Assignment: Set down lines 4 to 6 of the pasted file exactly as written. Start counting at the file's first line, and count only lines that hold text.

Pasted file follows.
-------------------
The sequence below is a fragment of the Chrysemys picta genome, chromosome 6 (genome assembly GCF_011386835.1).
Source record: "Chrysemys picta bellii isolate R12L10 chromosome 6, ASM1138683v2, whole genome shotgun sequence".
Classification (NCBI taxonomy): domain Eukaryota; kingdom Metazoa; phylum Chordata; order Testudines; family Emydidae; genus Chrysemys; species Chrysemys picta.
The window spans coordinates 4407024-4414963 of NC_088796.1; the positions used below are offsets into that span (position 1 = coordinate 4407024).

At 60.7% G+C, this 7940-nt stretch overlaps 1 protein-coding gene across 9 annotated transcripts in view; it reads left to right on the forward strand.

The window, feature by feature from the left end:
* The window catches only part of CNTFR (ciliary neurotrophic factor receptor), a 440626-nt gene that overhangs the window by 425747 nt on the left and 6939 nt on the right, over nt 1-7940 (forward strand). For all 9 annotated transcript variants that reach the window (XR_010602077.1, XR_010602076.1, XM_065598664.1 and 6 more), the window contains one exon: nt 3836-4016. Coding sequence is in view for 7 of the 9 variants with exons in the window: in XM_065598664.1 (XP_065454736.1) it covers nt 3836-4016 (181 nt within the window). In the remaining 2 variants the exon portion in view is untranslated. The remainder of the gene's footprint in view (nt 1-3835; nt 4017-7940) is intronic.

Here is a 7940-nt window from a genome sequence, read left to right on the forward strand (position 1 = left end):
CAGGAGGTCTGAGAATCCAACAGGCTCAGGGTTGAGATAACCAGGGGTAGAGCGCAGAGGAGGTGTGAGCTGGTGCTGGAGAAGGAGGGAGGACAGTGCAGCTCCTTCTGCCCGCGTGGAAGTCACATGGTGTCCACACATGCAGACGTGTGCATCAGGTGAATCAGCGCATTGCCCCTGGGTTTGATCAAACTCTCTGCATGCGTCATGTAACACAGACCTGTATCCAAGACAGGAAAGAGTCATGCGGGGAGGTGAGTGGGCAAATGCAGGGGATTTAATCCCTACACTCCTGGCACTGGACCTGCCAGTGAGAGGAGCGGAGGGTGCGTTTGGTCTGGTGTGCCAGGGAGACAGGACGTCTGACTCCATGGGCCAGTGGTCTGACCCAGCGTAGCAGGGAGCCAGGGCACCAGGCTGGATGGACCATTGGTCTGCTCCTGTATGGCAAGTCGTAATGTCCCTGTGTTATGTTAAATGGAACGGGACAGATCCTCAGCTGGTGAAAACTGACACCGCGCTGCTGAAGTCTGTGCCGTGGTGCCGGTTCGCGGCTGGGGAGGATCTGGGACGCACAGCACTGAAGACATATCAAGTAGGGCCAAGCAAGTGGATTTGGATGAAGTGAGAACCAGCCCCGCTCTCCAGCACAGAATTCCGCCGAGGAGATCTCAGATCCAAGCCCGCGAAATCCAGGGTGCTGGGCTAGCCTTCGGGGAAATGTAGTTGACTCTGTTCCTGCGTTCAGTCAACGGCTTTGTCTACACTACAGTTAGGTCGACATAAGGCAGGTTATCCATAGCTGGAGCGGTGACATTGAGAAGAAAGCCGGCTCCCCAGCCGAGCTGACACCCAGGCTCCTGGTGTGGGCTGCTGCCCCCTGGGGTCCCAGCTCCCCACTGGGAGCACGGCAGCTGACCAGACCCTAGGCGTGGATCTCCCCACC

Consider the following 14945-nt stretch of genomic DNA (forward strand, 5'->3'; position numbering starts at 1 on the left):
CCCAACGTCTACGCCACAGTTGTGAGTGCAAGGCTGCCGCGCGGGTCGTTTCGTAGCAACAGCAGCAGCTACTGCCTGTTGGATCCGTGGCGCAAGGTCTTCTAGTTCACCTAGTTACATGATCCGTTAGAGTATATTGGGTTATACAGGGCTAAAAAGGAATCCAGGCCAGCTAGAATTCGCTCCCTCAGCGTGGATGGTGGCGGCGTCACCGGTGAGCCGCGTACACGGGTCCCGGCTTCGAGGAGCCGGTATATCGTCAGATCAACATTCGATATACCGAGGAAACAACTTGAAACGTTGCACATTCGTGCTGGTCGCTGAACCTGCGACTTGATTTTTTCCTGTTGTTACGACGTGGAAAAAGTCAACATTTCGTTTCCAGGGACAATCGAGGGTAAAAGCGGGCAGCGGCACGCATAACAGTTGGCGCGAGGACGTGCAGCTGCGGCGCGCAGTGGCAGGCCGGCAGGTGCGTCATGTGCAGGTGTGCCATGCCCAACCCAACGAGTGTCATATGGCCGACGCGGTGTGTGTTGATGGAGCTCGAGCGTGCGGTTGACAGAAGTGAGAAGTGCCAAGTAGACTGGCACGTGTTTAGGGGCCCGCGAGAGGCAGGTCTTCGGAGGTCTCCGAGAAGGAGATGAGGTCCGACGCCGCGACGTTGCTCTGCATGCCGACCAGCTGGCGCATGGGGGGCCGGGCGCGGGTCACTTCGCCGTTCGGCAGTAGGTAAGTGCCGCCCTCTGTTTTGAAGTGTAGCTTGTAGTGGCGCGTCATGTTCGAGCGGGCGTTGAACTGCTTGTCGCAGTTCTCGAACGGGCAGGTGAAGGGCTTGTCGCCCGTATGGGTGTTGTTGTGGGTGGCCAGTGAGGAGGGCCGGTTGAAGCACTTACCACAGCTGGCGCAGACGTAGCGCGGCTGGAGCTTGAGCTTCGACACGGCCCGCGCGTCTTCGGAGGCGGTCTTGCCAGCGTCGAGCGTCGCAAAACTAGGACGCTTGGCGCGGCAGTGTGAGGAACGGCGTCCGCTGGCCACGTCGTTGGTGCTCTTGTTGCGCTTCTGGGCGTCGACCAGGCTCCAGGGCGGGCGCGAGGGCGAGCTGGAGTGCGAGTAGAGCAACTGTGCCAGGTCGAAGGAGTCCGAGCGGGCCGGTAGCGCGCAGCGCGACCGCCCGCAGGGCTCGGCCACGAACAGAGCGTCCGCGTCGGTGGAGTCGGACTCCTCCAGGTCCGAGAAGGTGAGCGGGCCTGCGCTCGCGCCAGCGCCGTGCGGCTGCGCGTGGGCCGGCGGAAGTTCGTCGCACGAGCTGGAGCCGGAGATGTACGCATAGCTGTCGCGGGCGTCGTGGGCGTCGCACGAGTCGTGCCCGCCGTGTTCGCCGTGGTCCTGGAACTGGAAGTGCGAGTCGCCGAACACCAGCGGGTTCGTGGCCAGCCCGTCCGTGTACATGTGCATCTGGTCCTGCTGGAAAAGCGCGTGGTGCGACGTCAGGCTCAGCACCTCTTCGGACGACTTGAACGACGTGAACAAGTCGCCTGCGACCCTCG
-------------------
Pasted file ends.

The window spans coordinates 4407024-4414963 of NC_088796.1; the positions used below are offsets into that span (position 1 = coordinate 4407024).

At 60.7% G+C, this 7940-nt stretch overlaps 1 protein-coding gene across 9 annotated transcripts in view; it reads left to right on the forward strand.

The window, feature by feature from the left end: